Justice Dept Seeks to Shut Down Tax Preparers

The Justice Department announced September 7, 2012, that it has sued two Dallas tax return preparers, seeking to bar them from preparing federal tax returns for others. The civil injunction suit alleges that Ricardo Solomon and Leslie Mosley, who operate a business called Trini Tax, claimed false deductions and credits on customers' federal tax returns.

According to the government complaint, Solomon and Mosley included fabricated claims for federal fuel tax credits and for education tax credits on tax returns they prepared. The complaint alleges that Solomon and Mosley's false claims for federal fuel tax credits have appeared on at least 187 tax returns, claiming at least $700,000 for 2011 alone.
 

Fuels Eligible for Tax Credits

Types of fuels that may qualify for federal fuel tax credits include: 

  • Gasoline, including all products commonly and commercially sold as gasoline that have an octane rating of 75 or more and are suitable for use as a motor fuel. This also includes gasoline blends other than ethanol and methanol fuel as well as denatured gasoline.
  • Aviation gasoline, including all special grades of gasoline suitable for use in aviation reciprocating engines.
  • Undyed diesel fuel for use in a diesel-powered highway vehicle or train. Diesel fuel also includes transmix and diesel fuel blendstocks
  • Undyed kerosene, grades 1-K and 2-K.
  • Aviation-grade kerosene used as jet fuel.
  • Liquefied petroleum gas: propane, butane, pentane, or mixtures of those gases.
 
The complaint alleges that Solomon prepared a 2010 tax return for one customer that claimed false fuel tax credits for purported fuel purchases that would have cost the customer far more than she reported receiving in income that year.
 
Fraudulently claiming expenses in order to secure larger refundable credits, including the fuel tax credit, is one of the Internal Revenue Service's Dirty Dozen tax scams for 2012. The federal fuel tax credit is available only to taxpayers who operate farm equipment or off-highway business vehicles.
 
The complaint further alleges that Solomon and Mosley repeatedly prepared tax returns that falsely claimed their customers were entitled to an education tax credit, although they did not attend an accredited post-secondary educational institution at any point during the tax year.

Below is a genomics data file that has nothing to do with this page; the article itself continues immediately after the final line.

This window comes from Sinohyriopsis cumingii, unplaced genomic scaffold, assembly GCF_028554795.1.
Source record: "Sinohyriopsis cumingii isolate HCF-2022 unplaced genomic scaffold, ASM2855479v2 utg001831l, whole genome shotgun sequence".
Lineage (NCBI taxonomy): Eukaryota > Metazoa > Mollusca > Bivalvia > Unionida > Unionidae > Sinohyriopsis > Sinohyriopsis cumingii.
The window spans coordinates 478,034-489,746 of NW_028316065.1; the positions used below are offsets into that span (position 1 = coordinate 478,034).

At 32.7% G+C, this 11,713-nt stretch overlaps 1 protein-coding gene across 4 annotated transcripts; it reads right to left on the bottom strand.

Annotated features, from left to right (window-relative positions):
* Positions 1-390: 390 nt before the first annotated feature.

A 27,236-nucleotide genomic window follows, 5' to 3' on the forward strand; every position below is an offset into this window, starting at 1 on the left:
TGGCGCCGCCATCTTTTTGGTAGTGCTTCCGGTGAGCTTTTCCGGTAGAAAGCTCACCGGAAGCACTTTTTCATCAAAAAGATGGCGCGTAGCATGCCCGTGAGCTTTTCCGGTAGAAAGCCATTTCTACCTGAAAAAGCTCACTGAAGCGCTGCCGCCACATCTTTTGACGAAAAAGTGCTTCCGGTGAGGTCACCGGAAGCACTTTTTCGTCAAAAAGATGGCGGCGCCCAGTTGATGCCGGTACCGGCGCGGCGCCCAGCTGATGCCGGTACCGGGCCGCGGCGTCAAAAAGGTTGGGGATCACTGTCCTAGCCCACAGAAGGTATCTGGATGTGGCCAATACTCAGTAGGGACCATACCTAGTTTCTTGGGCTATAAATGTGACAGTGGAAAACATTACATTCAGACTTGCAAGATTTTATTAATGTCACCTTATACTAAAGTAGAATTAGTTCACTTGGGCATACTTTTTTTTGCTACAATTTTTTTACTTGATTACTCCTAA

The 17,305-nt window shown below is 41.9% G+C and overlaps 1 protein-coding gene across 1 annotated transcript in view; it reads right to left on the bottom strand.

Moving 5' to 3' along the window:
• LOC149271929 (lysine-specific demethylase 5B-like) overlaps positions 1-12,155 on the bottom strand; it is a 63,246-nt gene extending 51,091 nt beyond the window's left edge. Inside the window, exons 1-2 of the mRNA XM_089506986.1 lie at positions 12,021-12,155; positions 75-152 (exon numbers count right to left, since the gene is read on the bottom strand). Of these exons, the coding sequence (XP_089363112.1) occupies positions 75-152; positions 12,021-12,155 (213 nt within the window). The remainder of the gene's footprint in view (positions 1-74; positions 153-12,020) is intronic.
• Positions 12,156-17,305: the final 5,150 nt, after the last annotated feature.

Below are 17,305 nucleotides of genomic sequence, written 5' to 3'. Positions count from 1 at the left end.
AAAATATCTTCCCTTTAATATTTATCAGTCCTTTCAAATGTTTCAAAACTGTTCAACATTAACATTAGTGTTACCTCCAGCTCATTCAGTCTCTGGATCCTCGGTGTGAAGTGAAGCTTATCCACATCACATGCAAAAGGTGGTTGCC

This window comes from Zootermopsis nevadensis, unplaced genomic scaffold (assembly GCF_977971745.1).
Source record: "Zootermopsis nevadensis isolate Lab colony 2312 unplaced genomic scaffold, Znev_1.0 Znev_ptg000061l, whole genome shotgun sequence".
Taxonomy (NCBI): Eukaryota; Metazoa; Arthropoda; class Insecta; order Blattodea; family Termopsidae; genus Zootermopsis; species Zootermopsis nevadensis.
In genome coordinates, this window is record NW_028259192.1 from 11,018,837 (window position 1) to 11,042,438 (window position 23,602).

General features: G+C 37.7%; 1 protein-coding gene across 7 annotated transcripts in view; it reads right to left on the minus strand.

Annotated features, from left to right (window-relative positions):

Related articles:
 
Source: US Department of Justice 

You may like these other stories...

Senate Takes Different Approach from House for Highway and Bridge FundEarlier this week, according to a New York Times article, the Senate agreed to fill the coffers of the fund that pays for highway and bridge repairs with...
There it stands, your client's 100-year-old, rickety, vermin-infested barn or former hotel or whatever the darn thing once was. And she's considering what to do with it. There are two words that can help her decide...
It's not a reality—yet—but accounting software is poised to eliminate accountants. We are at a tipping point for many similar professions: online education replacing professors, legal software replacing...

Upcoming CPE Webinars

Jul 31
In this session Excel expert David Ringstrom helps beginners get up to speed in Microsoft Excel. However, even experienced Excel users will learn some new tricks, particularly when David discusses under-utilized aspects of Excel.
Aug 5
This webcast will focus on accounting and disclosure policies for various types of consolidations and business combinations.
Aug 20
In this session we'll review best practices for how to generate interest in your firm’s services.
Aug 21
Meet budgets and client expectations using project management skills geared toward the unique challenges faced by CPAs. Kristen Rampe will share how knowing the keys to structuring and executing a successful project can make the difference between success and repeated failures.